Oil on Canvas
77cm X 70 cm
Oil on Canvas
77cm X 70 cm
Oil On wood
24cm X 20cm
Coordinator: Arnisa Zego
What kind of book is this ?
In August 1948, at a radio show, Mister John Hayward said that Eliot’s poem Waste Land, is not about a real girl but the sculpture of a girl, who Eliot searched in vain at a museum in Italy. If this is true, what difference does it make to us? To the story?
Everything around us tells a story. As an artist, you have to choose which one to tell, and then how you are going to tell it.
In this small scale wall-mounted installation, I chose to interact with both my literary and artistic inspirations. I am borrowing Goya’s palette of colours and some of his earlier painting techniques and I use the poem Waste Land by T.S Eliot to breathe life to the symbols and meaning in each of these seven works- which in reality, can only be seen as One.
The idea of Ulises Carrión, a Mexican artist who used painters’ notebooks as works of art that can stand by themselves, and my close interaction with his work during Documenta 14 in Athens -in which I was part of the education programme (team elective affinities)- has helped me to formulate better my idea of using blocks of wood which are shaped like books as my canvases. Also, a show that took place in EleftheriaTseliouGallery in Athens based on David Sampethai’sidea, had the same concept: Notebooks by artists, which can stand as their own artworks. The notebooks included paintings, scribbles, ideas and, in general, the mind of each artist in progress.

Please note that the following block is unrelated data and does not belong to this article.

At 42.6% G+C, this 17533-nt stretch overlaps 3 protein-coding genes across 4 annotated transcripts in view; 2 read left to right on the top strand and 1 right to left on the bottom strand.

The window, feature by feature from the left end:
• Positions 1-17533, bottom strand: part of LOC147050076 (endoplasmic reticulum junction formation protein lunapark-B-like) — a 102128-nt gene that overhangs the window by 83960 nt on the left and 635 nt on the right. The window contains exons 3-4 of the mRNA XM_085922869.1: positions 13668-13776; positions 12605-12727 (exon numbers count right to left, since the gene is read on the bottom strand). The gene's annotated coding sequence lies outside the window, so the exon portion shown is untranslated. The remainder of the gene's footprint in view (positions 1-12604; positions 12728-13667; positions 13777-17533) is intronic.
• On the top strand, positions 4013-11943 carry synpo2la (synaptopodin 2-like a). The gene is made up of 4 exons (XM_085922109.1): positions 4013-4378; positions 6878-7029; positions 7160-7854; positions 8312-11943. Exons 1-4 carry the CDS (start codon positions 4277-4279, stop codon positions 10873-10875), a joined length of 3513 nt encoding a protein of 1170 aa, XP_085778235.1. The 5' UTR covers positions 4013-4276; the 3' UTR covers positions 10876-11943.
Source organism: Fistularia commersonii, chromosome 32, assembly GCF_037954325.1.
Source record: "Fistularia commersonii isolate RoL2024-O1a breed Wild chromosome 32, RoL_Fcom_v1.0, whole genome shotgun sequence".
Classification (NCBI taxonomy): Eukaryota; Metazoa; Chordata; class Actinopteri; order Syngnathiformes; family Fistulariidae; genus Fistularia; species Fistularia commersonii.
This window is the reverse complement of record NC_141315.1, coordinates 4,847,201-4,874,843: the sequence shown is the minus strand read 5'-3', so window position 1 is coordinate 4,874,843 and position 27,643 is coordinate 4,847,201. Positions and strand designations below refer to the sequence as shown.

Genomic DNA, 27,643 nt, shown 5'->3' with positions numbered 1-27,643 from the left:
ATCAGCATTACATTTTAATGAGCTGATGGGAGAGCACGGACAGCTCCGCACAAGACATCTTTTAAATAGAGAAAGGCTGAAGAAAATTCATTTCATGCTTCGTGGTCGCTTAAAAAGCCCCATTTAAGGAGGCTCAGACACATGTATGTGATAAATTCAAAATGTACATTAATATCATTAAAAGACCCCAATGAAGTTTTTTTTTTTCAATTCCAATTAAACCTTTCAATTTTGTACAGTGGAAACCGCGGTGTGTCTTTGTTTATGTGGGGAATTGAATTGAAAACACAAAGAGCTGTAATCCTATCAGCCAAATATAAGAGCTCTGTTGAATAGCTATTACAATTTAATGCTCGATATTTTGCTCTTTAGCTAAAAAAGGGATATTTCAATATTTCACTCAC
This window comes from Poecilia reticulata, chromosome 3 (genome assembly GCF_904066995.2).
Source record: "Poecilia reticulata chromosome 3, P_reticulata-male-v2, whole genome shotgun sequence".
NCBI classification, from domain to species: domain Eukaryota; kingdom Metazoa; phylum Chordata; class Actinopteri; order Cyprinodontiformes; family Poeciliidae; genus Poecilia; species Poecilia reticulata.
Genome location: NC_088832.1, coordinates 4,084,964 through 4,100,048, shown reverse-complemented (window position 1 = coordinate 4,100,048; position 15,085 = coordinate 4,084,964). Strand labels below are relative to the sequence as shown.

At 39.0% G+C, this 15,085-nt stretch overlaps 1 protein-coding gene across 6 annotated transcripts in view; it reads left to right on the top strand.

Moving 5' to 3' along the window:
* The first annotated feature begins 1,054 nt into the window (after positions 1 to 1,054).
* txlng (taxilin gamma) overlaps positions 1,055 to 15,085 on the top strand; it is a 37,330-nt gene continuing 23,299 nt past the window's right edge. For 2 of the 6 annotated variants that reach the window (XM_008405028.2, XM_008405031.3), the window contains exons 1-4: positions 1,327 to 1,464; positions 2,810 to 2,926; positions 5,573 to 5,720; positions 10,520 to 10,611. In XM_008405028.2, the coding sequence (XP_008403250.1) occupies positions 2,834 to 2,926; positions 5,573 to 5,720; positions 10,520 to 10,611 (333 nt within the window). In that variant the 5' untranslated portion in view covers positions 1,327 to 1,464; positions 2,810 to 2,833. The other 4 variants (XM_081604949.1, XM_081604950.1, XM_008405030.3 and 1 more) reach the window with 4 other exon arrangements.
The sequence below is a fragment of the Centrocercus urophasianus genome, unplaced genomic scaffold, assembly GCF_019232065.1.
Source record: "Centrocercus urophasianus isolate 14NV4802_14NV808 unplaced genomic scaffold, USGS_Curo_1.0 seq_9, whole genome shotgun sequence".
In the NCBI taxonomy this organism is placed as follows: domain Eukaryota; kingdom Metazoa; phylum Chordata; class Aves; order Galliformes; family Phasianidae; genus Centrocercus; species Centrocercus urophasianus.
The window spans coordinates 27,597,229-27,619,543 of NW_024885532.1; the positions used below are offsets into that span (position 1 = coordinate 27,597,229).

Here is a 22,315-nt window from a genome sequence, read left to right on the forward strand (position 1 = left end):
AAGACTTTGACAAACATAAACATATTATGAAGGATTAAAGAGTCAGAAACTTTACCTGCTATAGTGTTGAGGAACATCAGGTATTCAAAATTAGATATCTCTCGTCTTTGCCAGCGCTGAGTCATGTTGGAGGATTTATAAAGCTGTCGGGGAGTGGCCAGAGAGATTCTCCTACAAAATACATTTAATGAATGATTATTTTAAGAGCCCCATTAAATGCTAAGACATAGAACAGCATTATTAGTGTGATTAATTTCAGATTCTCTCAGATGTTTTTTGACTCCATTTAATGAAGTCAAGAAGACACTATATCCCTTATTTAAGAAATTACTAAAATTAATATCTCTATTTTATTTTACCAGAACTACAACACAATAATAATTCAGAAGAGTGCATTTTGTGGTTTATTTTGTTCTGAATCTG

The purpose is to explore the ways in which the medium an artists chooses to interact with might potentially confine his creativity and artistic exoression. The representative image that the audience seeks a meaning from, is not always the preferable way of the creator. The book-blocks here, are used in order to capture that fleeting moment when a story leaves the creator and becomes part of something else. It becomes, everyone’s story.
This journey, from the protected environment of the artist’s house (here the word house stands for the environment the artist creates in) to the violent presentation to the public eye, is what I am asked to answer, and I can only answer it with another question, which stands up gargantuan.
Can the security of the allowed madness an artist can go to in order to create be transferred purely to the opinionated audience, which will, most definitely, translate it to their own personal meaning? If so, what is the obligation of the artist relating to his artwork?